Diary

By McDonald, Trevor | The Spectator, June 24, 2000 | Go to article overview

Diary


McDonald, Trevor, The Spectator


It is probably nobody's fault but my own that I was born and brought up in a world of gentle innocence, but, England's Euro 2000 victory against Germany notwithstanding, it has been a terrible time for sport. I spent much of last week reeling from the shock of the confession of the former South African cricket captain, Hansie Cronje, that he accepted large sums of money to throw matches and that, even worse, he tried to persuade his team mates to join the conspiracy. Cronje's disclosures - and no one believes we've yet heard the full story - have not only dealt a body blow to the pride and passion of South African sport, but have also tarnished the image of a glorious and gentlemanly pursuit, perhaps for ever. I say this for several reasons. It is clear, for example, that some officials - and South Africa's Dr Ali Bacher has confessed as much - were aware of allegations of corruption in the game for many years. Nothing was done. And listening to other officials and commentators, the view seems to be that, with a modicum of spin and a healthy dose of old-fashioned complacency, cricket will somehow survive. I am not too sure. Why should people pay good money to watch Test matches, the results of which are predetermined by bookmakers somewhere on the Indian subcontinent? It makes absolutely no sense to me.

I am relieved that my compatriot, the brilliant writer C.L.R. James, is no longer with us. The news of what has happened to his beloved cricket would have been too much for him. James wrote Beyond a Boundary, one of the finest cricket books ever. In it he describes a visit to America in the 1950s when, as he says, `Day after day there appeared in the press authenticated reports that university basketball teams had sold out games or played for results arranged beforehand, in return for money from bookmakers.' He says that, although he was shocked, he didn't immediately challenge his American hosts for fear of making the mistake `that so many otherwise intelligent Europeans make of trying to fit that country into European standards'. He couldn't hold his tongue for ever, though. This is what he wrote:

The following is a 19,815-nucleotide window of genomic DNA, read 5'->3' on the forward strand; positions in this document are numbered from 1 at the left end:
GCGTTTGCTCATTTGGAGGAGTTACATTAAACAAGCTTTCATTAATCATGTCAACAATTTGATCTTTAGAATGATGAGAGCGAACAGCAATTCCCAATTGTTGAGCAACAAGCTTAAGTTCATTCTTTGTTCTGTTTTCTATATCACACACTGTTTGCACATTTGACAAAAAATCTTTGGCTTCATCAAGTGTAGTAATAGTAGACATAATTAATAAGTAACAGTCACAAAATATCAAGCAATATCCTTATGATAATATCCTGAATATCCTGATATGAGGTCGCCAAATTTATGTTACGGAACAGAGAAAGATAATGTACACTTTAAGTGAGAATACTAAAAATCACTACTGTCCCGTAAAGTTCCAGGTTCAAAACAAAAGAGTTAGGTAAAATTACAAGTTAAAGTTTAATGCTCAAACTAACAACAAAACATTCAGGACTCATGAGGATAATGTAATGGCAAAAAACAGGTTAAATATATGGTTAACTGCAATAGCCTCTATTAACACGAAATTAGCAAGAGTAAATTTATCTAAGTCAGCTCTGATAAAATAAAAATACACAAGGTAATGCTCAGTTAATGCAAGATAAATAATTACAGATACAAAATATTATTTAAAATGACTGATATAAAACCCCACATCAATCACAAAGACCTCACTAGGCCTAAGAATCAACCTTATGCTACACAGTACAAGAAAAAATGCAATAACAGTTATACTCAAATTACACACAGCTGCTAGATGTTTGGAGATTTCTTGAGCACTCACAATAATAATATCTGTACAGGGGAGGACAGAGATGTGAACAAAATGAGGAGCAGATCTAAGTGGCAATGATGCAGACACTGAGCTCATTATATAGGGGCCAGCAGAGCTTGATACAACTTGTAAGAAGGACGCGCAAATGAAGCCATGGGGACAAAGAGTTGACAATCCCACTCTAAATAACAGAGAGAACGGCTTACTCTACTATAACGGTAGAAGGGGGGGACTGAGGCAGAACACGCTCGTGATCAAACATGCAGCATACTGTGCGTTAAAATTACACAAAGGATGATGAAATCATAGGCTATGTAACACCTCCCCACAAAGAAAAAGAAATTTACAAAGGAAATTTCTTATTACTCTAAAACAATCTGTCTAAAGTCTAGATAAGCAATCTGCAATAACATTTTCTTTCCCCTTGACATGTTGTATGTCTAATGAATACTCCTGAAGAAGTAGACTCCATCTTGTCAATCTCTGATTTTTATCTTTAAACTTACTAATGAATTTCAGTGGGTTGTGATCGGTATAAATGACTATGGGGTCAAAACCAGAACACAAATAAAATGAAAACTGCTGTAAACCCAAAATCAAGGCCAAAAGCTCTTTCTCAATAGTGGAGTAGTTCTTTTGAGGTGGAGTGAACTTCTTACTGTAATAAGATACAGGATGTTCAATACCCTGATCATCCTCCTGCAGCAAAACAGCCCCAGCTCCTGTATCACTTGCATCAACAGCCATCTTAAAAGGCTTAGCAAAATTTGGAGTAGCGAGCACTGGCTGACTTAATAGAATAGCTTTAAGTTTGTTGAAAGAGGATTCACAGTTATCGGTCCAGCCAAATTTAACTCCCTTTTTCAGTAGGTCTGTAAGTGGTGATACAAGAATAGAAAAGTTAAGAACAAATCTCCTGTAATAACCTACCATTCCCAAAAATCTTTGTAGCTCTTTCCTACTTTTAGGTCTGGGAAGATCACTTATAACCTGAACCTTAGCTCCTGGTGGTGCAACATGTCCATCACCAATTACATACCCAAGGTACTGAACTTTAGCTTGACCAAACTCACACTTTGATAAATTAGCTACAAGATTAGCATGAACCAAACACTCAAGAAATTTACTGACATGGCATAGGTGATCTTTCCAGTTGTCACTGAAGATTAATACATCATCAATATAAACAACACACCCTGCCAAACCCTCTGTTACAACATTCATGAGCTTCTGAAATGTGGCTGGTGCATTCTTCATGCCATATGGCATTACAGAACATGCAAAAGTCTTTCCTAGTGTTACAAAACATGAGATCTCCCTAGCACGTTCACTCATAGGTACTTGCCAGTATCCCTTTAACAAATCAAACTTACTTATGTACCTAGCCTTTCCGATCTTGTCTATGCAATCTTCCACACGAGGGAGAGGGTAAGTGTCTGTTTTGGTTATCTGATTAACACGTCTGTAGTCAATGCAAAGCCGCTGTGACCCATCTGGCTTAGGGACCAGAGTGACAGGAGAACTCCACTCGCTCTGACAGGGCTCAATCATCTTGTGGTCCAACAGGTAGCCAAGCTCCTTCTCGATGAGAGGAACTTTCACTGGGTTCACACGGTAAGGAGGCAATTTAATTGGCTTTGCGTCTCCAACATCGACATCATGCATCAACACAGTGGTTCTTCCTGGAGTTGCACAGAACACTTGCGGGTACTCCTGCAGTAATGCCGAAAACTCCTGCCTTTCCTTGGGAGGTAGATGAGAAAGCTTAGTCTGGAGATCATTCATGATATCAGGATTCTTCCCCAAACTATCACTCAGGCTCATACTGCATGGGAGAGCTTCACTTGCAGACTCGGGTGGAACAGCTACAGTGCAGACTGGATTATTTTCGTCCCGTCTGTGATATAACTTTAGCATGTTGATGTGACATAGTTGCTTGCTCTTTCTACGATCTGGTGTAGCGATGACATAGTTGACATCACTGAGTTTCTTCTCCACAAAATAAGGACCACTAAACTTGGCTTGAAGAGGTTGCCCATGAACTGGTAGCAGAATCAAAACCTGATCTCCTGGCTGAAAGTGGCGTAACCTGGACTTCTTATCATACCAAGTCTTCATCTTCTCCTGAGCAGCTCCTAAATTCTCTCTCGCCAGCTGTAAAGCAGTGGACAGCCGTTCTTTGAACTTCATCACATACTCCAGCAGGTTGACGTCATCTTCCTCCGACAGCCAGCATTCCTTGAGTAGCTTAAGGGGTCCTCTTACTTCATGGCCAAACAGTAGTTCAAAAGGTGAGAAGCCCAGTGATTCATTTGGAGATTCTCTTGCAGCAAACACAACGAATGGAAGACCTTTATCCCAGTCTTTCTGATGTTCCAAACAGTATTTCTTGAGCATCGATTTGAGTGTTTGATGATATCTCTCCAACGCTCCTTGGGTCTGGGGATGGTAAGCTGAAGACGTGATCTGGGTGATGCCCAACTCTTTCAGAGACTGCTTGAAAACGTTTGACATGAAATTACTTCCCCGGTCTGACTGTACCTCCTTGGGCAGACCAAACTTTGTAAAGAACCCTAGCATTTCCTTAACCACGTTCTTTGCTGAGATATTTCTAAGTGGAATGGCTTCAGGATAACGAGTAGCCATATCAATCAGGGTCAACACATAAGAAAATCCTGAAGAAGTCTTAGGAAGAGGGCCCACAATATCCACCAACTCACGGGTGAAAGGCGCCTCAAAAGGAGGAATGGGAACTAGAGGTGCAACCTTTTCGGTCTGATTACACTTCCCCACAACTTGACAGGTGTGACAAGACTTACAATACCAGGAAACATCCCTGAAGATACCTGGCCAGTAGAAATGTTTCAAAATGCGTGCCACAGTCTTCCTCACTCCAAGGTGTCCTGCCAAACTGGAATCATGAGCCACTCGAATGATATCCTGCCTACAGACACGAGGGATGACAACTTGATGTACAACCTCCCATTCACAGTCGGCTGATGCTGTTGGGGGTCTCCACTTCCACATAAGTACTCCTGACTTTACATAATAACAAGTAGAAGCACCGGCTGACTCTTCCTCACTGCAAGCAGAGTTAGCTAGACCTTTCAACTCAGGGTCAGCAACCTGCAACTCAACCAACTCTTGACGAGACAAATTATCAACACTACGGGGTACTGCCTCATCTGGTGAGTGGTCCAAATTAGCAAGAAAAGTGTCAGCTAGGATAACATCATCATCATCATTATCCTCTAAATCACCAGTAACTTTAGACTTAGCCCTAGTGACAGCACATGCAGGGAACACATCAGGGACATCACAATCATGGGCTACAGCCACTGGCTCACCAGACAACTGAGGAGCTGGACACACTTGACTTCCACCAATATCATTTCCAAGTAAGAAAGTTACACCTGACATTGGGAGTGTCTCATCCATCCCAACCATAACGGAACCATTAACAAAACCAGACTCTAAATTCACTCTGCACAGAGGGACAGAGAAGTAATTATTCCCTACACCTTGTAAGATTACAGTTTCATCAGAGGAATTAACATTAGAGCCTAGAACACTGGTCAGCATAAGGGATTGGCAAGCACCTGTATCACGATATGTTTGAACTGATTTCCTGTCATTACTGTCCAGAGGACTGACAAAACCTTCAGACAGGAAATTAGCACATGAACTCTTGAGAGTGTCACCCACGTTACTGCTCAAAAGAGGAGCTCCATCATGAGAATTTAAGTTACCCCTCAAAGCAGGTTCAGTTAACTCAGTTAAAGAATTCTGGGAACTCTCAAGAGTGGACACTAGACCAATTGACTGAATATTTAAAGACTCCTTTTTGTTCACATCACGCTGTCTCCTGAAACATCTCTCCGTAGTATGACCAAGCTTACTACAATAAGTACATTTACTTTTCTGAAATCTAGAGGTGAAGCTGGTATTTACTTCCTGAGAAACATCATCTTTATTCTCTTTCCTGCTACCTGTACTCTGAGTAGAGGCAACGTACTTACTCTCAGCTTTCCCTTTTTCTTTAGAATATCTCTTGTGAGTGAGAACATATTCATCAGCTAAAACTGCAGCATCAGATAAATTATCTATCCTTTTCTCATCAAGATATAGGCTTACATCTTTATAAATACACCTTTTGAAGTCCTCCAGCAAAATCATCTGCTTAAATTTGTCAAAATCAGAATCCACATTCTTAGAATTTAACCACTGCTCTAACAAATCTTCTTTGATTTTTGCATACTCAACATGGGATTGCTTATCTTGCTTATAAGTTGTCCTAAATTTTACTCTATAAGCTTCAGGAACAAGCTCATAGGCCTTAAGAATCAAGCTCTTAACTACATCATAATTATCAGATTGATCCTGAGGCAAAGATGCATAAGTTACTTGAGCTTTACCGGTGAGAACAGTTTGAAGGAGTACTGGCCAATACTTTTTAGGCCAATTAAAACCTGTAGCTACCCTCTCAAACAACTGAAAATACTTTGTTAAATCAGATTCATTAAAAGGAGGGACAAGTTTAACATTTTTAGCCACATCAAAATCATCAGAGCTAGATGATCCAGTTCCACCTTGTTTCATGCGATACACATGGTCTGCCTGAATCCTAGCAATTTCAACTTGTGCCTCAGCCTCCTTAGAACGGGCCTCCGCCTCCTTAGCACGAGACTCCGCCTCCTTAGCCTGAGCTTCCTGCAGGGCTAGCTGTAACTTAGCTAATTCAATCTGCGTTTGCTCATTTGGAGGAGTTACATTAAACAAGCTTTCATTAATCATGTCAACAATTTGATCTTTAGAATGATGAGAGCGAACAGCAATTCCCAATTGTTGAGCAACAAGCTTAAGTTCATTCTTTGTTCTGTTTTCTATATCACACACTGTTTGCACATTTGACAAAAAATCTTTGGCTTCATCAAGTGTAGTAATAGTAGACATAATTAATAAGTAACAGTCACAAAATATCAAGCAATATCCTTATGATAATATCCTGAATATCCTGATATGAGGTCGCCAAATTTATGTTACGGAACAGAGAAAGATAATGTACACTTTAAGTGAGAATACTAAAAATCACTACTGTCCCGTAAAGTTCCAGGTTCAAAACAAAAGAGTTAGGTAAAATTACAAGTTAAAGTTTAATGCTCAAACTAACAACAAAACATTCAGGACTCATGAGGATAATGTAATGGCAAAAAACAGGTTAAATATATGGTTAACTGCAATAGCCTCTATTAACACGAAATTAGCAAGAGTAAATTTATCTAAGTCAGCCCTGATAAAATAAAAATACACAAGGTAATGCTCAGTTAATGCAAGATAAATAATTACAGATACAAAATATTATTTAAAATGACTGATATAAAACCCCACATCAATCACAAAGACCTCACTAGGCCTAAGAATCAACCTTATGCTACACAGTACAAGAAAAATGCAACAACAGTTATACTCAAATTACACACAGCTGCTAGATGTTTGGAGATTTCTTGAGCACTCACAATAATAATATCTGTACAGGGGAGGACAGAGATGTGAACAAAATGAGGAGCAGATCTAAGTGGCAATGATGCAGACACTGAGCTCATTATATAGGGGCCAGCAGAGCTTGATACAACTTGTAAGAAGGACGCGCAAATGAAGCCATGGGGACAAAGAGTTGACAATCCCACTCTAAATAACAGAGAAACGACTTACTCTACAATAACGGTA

But this was too much - how could these young men behave in that way? Before I could choose my words I found myself saying that adults in Trinidad or in Britain, in the world of business or private life, could or would do anything, more or less. But in the world of sport, certainly in cricket, despite the tricks teams played upon one another, I had never heard of any such thing and did not believe it was possible.

What would James have thought, I wonder, if he knew that a cricketer representing not his school or university, but his country, was guilty of taking money to throw games?

I fear that those who administer our football have been complacent for far too long, and in the wake of the brutish behaviour of England fans in Europe before and during Euro 2000 the day of total isolation for our national team might not be very far off. Whenever these riots occur in the cities of other countries, I ask myself a simple question. Why should any self-respecting municipal authority in Europe ever take the risk of allowing England to play football in their city only to have its public squares and bars defiled and wrecked by mindless louts hiding their deep-seated criminality behind the mask of support for the England team? …

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